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The Globe and Mail

Aboriginal businesses can thrive if we provide the right incentives

Aboriginal issues are frequently in the headlines these days with the new government's stated commitments to help First Nation communities, as well as deliver on recommendations made by the Truth and Reconciliation Commission.

As the regional chief of Ontario, I realize that meeting basic human rights such as clean water, health and education is just the beginning of a long journey towards securing our rightful place in Canada.‎ Quality of life investments are critical and long overdue. However, economic investments must also be a top priority. Once our Peoples are able to overcome poverty and despair, we must focus on building healthy, prosperous communities. First Nations must work with the business sector and all levels of government in order to fully participate in the Canadian economy.

While there continues to be a downturn in the mineral and oil sectors, there are enormous opportunities for First Nations to partner and own green energy projects, as well as all the related spin-off businesses that supply the energy sector. If Canada is to burn less carbon and reduce greenhouse gas emissions by 30 per cent over the next 15 years, then our Peoples are the natural partners to deliver on those lofty goals.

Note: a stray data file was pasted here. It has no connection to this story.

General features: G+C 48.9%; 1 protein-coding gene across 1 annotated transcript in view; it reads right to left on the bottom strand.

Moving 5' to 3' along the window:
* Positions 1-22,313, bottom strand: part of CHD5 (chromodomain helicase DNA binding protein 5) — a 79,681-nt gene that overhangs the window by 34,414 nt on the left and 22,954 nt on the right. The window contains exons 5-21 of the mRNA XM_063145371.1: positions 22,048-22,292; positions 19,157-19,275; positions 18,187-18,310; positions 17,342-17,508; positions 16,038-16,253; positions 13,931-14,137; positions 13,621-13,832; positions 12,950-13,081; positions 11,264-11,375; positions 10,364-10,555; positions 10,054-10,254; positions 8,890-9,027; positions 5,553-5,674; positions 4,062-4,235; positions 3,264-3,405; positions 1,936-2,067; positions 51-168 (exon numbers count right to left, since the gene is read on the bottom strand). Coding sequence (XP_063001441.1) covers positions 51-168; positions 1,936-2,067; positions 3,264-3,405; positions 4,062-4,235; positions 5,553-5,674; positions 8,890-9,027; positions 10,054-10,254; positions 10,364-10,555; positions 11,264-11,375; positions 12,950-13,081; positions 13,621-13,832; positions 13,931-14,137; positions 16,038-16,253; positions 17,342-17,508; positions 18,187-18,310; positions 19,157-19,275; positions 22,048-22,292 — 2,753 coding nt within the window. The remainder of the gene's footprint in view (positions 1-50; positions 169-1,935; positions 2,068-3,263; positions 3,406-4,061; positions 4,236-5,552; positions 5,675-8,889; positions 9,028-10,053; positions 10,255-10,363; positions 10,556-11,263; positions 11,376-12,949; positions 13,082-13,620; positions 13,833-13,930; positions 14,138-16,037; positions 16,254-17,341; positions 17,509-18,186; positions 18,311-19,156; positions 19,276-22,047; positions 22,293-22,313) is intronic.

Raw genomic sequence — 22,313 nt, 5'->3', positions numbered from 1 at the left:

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One great example of how First Nations can begin right now to participate in the economy is the work being done by the Canadian Council on Aboriginal Business and OMX in order to help Canadian aboriginal-owned businesses access contracts from government contractors bidding on work for the federal government.

In Canada, we have the Industrial and Technological Benefits Policy (ITB), which promotes Canadian industrial activities in government procurements. According to OMX president Nicole Verkindt, this policy has done a fantastic job of including Canadian companies in supply chains of major government contractors, as well as promoting investment into Canadian technologies and small businesses and bringing them into global value chains.

So when we talk about the aboriginal community and aboriginal-owned businesses, there are a lot of ways to support them. Provide the right incentives to take risks, leverage investments with tax credits or provide grants.‎ However, providing the incentives for procurement contracts to promote aboriginal-owned businesses is good for the economy, good for jobs and good for all small businesses, particularly aboriginal-owned businesses.

By working together – First Nations, governments, business and industry – we will build a strong, prosperous Canada for all.

Isadore Day is the regional Chief for Ontario.

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